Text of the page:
From the late Middle Ages onwards, the reputation of Pope Gregory VII (r. 1073–85) was hotly debated. Lionized during the Catholic Reformation, the controversial pope was also the target of strident polemic from conciliarists, German humanists and then, most intensely, from Protestants. This essay focusses on the development of polemic against Gregory by Lutherans and English Protestants. Important contemporary sources against Gregory were unearthed by humanist and conciliarist scholars such as Johannes Aventinus and Ortwin Gratius and then published by Protestants such as Philipp Melanchthon and Kaspar Hedio. English writers with strong connections to the Lutherans such as Thomas Swinnerton and Robert Barnes presented the polemical history of Gregory’s pontificate to English audiences. It was further extended by Matthias Flacius, John Bale and John Foxe. Yet while all Protestant accounts of Gregory agreed that he epitomized papal depravity, there were significant variations in emphasizing which qualities of his were truly Antichristian. For some writers it was his imposition of clerical celibacy, for others his excommunication and deposition of an emperor and for others it was his activities as a sorcerer. This essay concludes by discussing these variations and evaluating the reasons for their popularity. While Gianmarco Giuliani’s essay in this collection describes how Gregory VII became a keystone in Catholic interpretations of the Church and the papacy, this essay attempts to show how he became a keystone of Protestant interpretations of ecclesiastical and papal history.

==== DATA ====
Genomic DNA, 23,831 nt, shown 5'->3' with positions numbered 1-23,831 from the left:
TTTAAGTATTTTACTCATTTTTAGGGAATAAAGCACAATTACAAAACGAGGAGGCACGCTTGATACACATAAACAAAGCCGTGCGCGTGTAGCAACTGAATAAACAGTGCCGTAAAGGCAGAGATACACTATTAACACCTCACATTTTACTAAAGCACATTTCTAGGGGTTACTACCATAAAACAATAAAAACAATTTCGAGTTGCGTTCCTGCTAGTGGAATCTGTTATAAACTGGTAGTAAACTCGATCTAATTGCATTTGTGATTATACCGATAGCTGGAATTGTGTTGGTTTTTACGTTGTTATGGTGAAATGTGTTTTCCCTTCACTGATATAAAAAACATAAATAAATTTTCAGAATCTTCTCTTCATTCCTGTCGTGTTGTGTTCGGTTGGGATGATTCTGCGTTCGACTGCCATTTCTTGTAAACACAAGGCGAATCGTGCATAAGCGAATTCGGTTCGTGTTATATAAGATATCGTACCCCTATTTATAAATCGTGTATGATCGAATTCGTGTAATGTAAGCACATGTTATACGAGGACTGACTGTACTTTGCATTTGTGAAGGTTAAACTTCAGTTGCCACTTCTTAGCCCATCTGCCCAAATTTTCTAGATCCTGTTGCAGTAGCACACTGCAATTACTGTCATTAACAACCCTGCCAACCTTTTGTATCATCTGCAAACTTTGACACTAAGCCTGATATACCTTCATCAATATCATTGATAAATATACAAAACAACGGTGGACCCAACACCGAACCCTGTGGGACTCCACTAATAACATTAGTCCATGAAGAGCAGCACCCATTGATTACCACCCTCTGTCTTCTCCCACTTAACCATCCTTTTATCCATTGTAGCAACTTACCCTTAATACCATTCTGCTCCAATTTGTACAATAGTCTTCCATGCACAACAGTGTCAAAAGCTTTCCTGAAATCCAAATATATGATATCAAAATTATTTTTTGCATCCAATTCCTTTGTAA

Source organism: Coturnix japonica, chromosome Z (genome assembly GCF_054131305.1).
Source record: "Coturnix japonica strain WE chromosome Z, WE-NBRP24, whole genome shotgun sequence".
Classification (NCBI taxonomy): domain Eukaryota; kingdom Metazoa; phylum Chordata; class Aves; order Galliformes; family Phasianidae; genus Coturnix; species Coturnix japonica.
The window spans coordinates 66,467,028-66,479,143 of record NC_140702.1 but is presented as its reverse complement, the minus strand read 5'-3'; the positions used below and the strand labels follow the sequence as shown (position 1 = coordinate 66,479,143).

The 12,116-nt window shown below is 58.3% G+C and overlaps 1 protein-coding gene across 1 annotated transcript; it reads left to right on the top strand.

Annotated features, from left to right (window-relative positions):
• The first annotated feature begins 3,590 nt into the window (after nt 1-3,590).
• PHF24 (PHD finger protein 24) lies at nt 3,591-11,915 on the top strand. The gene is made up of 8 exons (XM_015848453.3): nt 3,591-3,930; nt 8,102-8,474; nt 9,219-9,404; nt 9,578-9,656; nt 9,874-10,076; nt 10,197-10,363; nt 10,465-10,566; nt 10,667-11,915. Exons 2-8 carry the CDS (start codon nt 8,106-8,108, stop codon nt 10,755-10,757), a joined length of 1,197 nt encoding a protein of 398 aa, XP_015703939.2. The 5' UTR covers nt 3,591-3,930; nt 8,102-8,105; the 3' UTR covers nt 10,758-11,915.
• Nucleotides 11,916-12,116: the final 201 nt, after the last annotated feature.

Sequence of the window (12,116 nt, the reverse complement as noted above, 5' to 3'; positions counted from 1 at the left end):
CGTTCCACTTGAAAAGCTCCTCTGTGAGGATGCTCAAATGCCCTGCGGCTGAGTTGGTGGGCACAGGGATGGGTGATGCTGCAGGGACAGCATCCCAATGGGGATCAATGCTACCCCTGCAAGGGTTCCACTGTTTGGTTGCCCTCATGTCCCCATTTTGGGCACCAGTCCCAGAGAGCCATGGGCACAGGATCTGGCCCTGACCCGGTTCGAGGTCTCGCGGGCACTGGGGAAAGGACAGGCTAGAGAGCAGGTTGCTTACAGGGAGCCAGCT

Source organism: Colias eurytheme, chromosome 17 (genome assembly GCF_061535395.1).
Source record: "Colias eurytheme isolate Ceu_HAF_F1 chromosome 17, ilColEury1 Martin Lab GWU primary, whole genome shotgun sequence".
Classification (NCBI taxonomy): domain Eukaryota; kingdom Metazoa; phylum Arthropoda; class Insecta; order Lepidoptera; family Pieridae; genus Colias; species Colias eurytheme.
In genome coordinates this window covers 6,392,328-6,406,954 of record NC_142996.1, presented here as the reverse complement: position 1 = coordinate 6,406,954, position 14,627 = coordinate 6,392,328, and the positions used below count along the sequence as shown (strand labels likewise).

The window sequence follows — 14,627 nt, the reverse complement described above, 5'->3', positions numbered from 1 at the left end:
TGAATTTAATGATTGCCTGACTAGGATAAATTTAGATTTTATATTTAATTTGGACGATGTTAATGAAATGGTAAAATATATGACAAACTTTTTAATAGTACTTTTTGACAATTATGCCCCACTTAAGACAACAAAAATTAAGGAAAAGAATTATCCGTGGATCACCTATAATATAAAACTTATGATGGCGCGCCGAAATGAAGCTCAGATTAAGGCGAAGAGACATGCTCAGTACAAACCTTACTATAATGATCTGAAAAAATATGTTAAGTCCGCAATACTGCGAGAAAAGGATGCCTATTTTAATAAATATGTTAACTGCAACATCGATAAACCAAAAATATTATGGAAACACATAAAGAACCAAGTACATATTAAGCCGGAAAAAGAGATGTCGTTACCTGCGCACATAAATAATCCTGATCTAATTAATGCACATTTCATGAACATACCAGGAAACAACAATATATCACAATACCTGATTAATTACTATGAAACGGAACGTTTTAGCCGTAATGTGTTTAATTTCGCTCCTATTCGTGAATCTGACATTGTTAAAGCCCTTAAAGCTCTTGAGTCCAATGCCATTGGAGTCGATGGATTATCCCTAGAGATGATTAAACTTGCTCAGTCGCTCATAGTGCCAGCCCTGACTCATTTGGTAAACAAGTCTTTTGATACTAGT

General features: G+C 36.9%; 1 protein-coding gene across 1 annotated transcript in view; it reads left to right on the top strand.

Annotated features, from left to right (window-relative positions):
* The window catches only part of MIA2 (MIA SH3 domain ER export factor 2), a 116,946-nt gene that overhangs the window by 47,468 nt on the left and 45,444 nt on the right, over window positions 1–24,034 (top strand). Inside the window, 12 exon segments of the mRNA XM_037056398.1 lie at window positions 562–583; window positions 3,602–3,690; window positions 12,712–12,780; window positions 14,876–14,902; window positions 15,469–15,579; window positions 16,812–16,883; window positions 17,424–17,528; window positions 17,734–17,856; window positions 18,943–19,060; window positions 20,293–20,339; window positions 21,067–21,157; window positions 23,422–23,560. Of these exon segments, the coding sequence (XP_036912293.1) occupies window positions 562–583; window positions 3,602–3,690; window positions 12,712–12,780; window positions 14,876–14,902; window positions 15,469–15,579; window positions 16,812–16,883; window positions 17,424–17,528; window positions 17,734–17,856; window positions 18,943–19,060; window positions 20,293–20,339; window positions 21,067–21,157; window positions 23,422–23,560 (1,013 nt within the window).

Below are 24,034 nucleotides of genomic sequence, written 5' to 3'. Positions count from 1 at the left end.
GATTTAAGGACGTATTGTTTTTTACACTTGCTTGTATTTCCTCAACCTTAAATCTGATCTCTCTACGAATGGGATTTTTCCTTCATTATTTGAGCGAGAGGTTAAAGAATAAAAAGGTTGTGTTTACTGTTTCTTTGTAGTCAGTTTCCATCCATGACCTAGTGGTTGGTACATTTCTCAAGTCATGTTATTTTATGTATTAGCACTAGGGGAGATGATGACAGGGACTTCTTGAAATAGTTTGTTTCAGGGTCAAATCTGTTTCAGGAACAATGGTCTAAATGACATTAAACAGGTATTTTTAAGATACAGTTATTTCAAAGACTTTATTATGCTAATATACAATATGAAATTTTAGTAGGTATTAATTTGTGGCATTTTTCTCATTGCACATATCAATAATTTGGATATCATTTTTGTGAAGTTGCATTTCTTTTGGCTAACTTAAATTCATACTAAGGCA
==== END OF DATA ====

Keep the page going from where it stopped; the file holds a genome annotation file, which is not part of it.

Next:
Gianmarco Giuliani

Reformatio or restauratio? The Rehabilitation of Pope Gregory VII in Catholic Historiography after Trent   DOI: 10.1111/rest.12644

This essay highlights the role played by Pope Gregory VII (r. 1073–85) in the confessional historiography of the sixteenth and seventeenth centuries. A pivotal figure in ecclesiastical history, this medieval pope was the subject of lively historical debate. The Lutheran Magdeburg Centuries assessed Gregory as the best example of the increasing dominion of the Antichrist’s spirit in the Latin Church, and this view was generally shared by all Protestant scholars. The eleventh volume of the Annales ecclesiastici (Ecclesiastical Annals, 1605) by Caesar Baronio was the major attempt to rehabilitate Gregory’s status, in particular broadening the richness of contemporary sources. Baronio succeeded in creating a new critical account of Gregory. Contrary to the Protestant apocalyptic view, Gregory was not the symbol of the end of the first Christian millennium; instead, he safeguarded the apostolic purity of the Church. Baronio became a spokesman for the Doctrina Hildebrandina, a doctrine sanctioned by the decrees of the Council of Trent (1545–63) and reinforced by subsequent Catholic theologians. What emerges is, above all, a certain uniformity of historical method in all confessional parties. In addition, the pontificate of Gregory VII represented a crucial turning point in the Catholic interpretation of history as well as in the Protestant one.